The Australian Prudential Regulation Authority (APRA) has recently made an announcement. This announcement details how it will enact a phased resumption of new license issuance, as well as recommencing public consultations regarding certain poly reforms.
Restarting Operations Following Less Uncertainty
APRA announced that it would suspend the majority of its planned initiatives regarding supervision and policy back in March this year. This came as a direct result of the COVID-19 pandemic. Back in April, license issuing was also suspended, being attributed to the large challenges new entrants would face due to the massive economic uncertainty at the time.
Wayne Byres stands as the Chair of APRA, and stated that the move was an appropriate one. He explained that the original activity suspension lasted for six months, which allowed interested parties to gain greater certainty regarding new license provision and the prudential policy’s key elements.
Not Quite Ready For Full Power Yet
Byres did stipulate, however, that it’s neither desired nor wholly possible to start pursuing APRA’s full policy agenda. As a result, Byres stated that APRA would narrow its policy activities for the rest of the year, dedicating itself to a select number of high-priority policy reforms, instead.
As it stands now, four key policy reforms will be recommenced, and will go through the process of public consultation. The first is ADI capital reforms that will incorporate the powerful Basel III framework of APRA, coupled with measures to improve the comparability, transparency, and flexibility. Alongside this, a cross-industry prudential standard must be developed for remunerations.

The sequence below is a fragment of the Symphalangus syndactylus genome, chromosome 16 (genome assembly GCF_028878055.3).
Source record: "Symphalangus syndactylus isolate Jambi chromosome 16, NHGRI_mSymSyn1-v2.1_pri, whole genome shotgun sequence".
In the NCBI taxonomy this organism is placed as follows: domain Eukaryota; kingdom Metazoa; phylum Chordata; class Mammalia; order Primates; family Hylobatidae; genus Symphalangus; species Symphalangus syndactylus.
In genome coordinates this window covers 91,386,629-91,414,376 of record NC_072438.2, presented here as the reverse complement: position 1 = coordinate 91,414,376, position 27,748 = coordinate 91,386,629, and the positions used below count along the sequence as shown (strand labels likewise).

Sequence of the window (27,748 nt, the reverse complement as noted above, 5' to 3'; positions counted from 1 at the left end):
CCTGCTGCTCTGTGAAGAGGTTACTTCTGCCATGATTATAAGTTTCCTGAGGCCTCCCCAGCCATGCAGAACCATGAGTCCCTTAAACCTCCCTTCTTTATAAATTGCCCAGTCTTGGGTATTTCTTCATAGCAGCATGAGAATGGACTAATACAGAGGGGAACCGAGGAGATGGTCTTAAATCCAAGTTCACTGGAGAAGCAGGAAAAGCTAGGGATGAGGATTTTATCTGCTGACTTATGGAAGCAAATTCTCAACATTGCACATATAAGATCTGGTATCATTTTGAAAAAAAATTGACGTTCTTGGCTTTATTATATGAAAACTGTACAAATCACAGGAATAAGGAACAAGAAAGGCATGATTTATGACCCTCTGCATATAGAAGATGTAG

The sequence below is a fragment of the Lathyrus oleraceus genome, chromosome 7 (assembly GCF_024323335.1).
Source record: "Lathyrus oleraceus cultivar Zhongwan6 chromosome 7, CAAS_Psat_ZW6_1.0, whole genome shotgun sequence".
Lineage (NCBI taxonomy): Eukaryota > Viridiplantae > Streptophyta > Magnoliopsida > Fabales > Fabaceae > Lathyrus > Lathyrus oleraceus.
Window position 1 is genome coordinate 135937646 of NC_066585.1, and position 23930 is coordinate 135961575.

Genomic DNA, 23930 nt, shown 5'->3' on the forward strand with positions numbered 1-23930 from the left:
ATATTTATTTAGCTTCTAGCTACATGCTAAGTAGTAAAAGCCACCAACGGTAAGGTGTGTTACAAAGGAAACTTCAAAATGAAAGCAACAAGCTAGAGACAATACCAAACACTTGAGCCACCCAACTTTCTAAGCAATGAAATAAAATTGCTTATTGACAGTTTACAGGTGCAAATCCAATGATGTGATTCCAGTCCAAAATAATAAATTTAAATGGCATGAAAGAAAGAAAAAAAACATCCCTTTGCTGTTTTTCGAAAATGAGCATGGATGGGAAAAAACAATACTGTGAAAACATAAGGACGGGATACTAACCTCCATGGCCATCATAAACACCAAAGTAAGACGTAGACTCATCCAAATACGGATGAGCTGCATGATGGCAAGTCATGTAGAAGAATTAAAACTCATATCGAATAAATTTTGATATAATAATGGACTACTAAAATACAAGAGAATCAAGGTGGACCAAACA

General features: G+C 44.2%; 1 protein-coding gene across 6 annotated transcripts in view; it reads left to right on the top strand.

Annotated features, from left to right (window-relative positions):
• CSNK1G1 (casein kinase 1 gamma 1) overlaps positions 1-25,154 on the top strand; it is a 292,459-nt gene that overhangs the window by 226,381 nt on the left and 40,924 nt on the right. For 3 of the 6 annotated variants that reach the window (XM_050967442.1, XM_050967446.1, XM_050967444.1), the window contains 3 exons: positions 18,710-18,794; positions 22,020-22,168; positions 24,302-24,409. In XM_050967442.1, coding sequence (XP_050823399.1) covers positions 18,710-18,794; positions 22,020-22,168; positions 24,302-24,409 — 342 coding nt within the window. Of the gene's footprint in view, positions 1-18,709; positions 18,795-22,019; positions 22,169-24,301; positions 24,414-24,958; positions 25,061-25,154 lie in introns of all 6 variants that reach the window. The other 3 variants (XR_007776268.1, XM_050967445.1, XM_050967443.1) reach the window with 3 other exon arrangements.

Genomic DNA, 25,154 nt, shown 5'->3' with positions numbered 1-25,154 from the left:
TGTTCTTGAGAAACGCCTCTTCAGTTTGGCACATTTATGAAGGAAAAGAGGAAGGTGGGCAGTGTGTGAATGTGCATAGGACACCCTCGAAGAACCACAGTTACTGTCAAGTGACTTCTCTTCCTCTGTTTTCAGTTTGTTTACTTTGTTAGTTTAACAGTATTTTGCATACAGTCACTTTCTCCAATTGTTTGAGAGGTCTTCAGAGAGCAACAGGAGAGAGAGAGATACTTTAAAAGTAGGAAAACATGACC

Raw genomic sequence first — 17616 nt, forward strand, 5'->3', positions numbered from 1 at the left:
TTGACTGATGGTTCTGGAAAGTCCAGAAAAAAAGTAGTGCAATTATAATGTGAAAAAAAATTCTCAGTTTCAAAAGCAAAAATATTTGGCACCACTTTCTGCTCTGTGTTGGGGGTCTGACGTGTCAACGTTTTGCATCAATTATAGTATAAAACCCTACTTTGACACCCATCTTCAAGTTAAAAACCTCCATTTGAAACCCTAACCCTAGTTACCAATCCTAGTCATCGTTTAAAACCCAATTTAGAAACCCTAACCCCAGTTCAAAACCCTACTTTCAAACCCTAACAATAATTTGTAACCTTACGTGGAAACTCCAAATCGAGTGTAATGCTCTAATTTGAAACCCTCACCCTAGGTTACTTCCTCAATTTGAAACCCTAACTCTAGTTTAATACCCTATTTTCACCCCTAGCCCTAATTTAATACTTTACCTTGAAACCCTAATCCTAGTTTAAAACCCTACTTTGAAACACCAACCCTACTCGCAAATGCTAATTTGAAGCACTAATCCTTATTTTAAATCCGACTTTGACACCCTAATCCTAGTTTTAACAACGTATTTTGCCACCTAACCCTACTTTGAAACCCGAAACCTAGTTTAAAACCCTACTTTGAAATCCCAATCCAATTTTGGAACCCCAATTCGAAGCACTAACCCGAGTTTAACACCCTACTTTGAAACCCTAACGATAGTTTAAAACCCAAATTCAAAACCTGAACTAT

APRA is also planning to consult the prudential standard regarding insurance in superannuation, as well as providing its sole purpose test with an updated guidance. Lastly, APRA is making plans to issue insurance capital reforms, one that will add the changes made within the accounting framework.
Licensing Only Allowed For Heavyweight Players
With this policy agenda being retaken, APRA will also reinvigorate its consultations regarding a select amount of data collections. This includes the restarting of its Superannuation Data Transformation Project, as well.
In regards to its new license issuing for insurance, banking, and superannuation, APRA stated that the process would begin anew in two phases. Phase one starts in September of 2020, with phase two planned to be in March of 2021.
Phase one will see licenses issued to firms that are subsidiaries or branches of various foreign entities that hold a strong track record in a similar business, as well as significant amounts of financial resources. APRA will begin accepting new license applications from any entity come September of 2020, however.